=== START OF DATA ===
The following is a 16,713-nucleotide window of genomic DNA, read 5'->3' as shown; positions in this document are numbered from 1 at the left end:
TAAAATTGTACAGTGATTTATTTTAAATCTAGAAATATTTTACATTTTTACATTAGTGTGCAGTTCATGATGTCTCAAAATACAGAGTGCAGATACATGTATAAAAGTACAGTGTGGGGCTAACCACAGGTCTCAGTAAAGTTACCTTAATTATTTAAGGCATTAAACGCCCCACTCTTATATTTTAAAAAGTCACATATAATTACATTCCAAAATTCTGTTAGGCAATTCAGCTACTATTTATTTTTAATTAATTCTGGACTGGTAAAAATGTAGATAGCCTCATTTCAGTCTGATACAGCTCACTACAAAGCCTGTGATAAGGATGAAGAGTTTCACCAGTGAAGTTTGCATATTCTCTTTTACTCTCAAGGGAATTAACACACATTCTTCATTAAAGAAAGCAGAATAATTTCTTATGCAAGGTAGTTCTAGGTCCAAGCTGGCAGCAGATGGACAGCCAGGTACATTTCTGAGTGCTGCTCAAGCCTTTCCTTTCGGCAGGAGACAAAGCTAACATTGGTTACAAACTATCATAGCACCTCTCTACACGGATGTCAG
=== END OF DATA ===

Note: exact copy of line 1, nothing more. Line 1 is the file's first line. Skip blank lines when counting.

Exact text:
The following is a 16,713-nucleotide window of genomic DNA, read 5'->3' as shown; positions in this document are numbered from 1 at the left end: